Additionally, Glamis Castle is said to have been the inspiration for Shakespeare’s Macbeth (Macbeth is referred to as the “Thane of Glamis”). Although we didn’t have time to see it, the Macbeth Trail is a 25-minute walking path to seven wooden sculptures, each portraying a major scene from the play.
6. Inveraray Castle
Also in the Scottish Highlands, Inveraray Castle sits on the banks of Loch Fyne, about 60 miles from Glasgow. We had a guided tour here and once again, walked through elaborate rooms with chandeliers, dining areas, living rooms, fireplaces, and more.
The website quotes the Duke and Duchess of Argyll, “Inveraray Castle is first and foremost a family home in which our family has had the great privilege of growing up in. However, its very existence reflects the part played by the Campbells in the rich tapestry of Scottish and British history.”
For you Downton Abbey fans, you might remember this castle from the Christmas 2012 episode, which was shot here.
Bonus: Castle-Like Lodging
Muthu Newton Hotel
Touring all these castles may make you feel like royalty. When it’s time to rest your weary head in the Scottish Highlands, stay at the glorious Muthu Newton Hotel. Originally built as a family home (Wow!) in the 17th century, it features 63 rooms and elegant gardens and grounds.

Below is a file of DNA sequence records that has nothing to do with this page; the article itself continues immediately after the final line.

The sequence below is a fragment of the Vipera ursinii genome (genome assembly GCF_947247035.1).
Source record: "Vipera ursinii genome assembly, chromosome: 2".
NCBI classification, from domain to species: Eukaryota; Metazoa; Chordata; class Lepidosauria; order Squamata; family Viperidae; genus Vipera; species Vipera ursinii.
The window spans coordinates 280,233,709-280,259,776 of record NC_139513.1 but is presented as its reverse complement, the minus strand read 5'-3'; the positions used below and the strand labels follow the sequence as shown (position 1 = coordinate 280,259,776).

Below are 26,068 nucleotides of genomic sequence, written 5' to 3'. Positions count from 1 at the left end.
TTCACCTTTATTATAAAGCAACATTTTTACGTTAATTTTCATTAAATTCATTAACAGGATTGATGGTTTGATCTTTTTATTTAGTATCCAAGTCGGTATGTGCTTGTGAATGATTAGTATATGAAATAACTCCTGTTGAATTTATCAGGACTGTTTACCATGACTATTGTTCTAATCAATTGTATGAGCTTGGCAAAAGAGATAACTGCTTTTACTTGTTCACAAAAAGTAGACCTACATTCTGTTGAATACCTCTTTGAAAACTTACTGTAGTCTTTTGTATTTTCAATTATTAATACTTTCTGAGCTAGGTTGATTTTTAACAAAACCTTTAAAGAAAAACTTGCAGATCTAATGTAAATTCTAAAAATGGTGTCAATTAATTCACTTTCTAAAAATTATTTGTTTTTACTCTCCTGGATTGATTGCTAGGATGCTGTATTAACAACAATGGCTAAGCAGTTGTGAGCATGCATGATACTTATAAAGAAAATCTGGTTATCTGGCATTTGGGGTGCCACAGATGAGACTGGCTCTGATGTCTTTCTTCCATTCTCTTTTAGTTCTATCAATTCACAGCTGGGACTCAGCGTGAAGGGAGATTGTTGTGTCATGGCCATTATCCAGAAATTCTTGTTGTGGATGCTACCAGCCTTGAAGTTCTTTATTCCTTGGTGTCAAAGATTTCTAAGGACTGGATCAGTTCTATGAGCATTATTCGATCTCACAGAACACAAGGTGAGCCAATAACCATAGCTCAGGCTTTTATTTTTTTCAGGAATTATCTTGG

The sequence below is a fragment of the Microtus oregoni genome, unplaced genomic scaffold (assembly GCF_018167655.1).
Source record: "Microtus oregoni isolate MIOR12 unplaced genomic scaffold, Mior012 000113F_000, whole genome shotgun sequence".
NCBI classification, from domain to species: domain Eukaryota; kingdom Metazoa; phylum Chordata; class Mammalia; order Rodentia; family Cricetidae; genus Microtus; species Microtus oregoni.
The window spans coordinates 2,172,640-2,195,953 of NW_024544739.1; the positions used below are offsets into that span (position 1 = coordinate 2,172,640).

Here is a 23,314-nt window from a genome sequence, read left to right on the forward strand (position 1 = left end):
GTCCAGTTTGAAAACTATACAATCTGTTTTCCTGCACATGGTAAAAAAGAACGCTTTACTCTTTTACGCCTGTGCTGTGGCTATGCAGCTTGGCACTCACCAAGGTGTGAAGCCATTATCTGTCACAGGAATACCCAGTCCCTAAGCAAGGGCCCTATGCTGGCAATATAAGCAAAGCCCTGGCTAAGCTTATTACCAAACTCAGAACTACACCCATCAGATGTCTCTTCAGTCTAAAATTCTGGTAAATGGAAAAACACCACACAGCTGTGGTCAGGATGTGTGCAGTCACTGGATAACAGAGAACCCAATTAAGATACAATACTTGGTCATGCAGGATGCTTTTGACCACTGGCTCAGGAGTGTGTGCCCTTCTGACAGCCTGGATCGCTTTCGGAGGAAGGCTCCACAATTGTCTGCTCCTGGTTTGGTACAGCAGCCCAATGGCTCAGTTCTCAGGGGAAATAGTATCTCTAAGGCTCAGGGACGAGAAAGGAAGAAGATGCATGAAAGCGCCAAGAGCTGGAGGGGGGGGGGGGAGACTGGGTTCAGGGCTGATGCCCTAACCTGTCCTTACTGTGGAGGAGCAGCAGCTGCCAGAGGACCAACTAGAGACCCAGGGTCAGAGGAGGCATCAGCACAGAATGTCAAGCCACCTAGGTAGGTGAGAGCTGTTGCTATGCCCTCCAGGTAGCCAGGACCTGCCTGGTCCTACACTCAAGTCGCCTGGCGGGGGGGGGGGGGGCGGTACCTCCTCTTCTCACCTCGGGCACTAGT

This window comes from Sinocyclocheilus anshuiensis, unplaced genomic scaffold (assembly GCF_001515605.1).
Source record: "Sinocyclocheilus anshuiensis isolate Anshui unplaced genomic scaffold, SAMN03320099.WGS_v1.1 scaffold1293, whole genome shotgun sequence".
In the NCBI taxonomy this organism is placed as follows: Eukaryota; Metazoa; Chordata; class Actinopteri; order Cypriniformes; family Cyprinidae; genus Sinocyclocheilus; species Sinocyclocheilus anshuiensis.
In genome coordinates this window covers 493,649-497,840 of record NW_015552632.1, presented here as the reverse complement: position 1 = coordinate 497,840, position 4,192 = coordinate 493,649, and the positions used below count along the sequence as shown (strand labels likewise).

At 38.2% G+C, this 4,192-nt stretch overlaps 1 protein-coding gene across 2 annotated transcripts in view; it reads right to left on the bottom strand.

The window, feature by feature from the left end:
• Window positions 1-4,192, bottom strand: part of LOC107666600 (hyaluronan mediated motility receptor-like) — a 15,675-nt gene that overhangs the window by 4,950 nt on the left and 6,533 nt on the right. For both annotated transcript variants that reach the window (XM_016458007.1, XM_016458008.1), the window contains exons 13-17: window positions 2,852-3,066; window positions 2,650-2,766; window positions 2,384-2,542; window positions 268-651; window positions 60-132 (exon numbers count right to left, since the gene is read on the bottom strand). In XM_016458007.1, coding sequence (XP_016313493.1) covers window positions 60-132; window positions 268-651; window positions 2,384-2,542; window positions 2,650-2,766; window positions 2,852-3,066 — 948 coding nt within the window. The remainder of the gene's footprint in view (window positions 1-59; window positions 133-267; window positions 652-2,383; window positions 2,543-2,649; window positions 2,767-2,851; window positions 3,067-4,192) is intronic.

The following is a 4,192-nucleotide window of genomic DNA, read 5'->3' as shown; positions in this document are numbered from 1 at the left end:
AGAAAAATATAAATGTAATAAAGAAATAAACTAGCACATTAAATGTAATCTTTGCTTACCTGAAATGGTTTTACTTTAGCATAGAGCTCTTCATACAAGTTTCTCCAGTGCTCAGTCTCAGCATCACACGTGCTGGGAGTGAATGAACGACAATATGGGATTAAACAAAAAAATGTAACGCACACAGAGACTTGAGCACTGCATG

Atholl Palace Hotel
Another stellar lodging fit for royalty is the Atholl Palace Hotel. It’s also a popular wedding venue, and when we were there, we loved seeing a bridal party of men in tartan kilts and women in beautiful gowns with stylish fascinators on their heads.
Scottish castles are legendary and unique. Of course, not everyone might think so.
Like all good Scottish guides, Fran was very knowledgeable about history, geography, geology, plant and animal life, clans, and customs. She gave us abundant narration on the tour.
Looking back over her 14 years of guiding tours, she told us a funny story about two women on a tour who took copious notes on her every word. As the tour continued, Fran noticed they cut way back on note-taking. One day, Fran caught a glimpse of their notebooks with cryptic notes: “ABC MDS.”
On subsequent days, if she glanced at their notebooks, she saw the same thing: “ABC MDS.” Finally, she asked them what it meant. Sheepishly (pun intended), they told her: “Another Bloody Castle, More Damned Sheep.” When note-taking got old, they resorted to an easy abbreviation to sum it up!
When you go to Scotland, I’m trusting you’ll see beyond “another bloody castle” to the uniqueness, beauty, and stories in each one. These six extraordinary castles are a great place to begin.